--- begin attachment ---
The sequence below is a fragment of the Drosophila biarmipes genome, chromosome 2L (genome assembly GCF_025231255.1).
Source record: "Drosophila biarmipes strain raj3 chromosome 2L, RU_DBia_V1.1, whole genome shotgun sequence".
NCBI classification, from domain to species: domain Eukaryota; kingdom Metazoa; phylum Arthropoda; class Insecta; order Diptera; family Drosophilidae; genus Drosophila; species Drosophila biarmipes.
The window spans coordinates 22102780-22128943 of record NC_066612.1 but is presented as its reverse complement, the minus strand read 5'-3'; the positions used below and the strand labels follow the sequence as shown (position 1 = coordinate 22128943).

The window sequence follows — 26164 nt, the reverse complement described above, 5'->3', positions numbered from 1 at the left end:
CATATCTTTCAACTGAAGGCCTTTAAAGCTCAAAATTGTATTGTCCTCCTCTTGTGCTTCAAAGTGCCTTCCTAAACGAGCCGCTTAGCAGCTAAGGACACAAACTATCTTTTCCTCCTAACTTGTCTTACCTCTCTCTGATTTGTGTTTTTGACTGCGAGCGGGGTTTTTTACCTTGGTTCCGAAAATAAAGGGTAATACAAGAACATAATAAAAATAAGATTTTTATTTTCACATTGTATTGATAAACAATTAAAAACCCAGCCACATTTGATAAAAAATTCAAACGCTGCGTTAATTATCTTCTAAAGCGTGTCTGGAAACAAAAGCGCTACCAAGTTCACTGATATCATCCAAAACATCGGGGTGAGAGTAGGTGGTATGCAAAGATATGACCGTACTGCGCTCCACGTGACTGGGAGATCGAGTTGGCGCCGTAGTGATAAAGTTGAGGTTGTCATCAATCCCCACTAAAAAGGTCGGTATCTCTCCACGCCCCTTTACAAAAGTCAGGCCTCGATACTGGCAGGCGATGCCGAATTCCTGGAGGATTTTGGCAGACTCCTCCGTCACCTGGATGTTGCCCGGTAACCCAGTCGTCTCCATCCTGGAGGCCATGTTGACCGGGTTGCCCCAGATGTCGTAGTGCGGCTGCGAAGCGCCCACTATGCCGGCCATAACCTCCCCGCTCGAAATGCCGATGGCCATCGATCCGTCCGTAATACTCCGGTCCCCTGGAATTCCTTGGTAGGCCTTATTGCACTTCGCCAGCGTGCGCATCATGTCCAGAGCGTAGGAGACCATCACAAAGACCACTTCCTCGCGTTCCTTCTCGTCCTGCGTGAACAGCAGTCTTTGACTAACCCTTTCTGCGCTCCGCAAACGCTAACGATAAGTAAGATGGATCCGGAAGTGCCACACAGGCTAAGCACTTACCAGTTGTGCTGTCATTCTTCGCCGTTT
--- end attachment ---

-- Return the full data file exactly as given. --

The sequence below is a fragment of the Drosophila biarmipes genome, chromosome 2L (genome assembly GCF_025231255.1).
Source record: "Drosophila biarmipes strain raj3 chromosome 2L, RU_DBia_V1.1, whole genome shotgun sequence".
NCBI classification, from domain to species: domain Eukaryota; kingdom Metazoa; phylum Arthropoda; class Insecta; order Diptera; family Drosophilidae; genus Drosophila; species Drosophila biarmipes.
The window spans coordinates 22102780-22128943 of record NC_066612.1 but is presented as its reverse complement, the minus strand read 5'-3'; the positions used below and the strand labels follow the sequence as shown (position 1 = coordinate 22128943).

The window sequence follows — 26164 nt, the reverse complement described above, 5'->3', positions numbered from 1 at the left end:
CATATCTTTCAACTGAAGGCCTTTAAAGCTCAAAATTGTATTGTCCTCCTCTTGTGCTTCAAAGTGCCTTCCTAAACGAGCCGCTTAGCAGCTAAGGACACAAACTATCTTTTCCTCCTAACTTGTCTTACCTCTCTCTGATTTGTGTTTTTGACTGCGAGCGGGGTTTTTTACCTTGGTTCCGAAAATAAAGGGTAATACAAGAACATAATAAAAATAAGATTTTTATTTTCACATTGTATTGATAAACAATTAAAAACCCAGCCACATTTGATAAAAAATTCAAACGCTGCGTTAATTATCTTCTAAAGCGTGTCTGGAAACAAAAGCGCTACCAAGTTCACTGATATCATCCAAAACATCGGGGTGAGAGTAGGTGGTATGCAAAGATATGACCGTACTGCGCTCCACGTGACTGGGAGATCGAGTTGGCGCCGTAGTGATAAAGTTGAGGTTGTCATCAATCCCCACTAAAAAGGTCGGTATCTCTCCACGCCCCTTTACAAAAGTCAGGCCTCGATACTGGCAGGCGATGCCGAATTCCTGGAGGATTTTGGCAGACTCCTCCGTCACCTGGATGTTGCCCGGTAACCCAGTCGTCTCCATCCTGGAGGCCATGTTGACCGGGTTGCCCCAGATGTCGTAGTGCGGCTGCGAAGCGCCCACTATGCCGGCCATAACCTCCCCGCTCGAAATGCCGATGGCCATCGATCCGTCCGTAATACTCCGGTCCCCTGGAATTCCTTGGTAGGCCTTATTGCACTTCGCCAGCGTGCGCATCATGTCCAGAGCGTAGGAGACCATCACAAAGACCACTTCCTCGCGTTCCTTCTCGTCCTGCGTGAACAGCAGTCTTTGACTAACCCTTTCTGCGCTCCGCAAACGCTAACGATAAGTAAGATGGATCCGGAAGTGCCACACAGGCTAAGCACTTACCAGTTGTGCTGTCATTCTTCGCCGTTT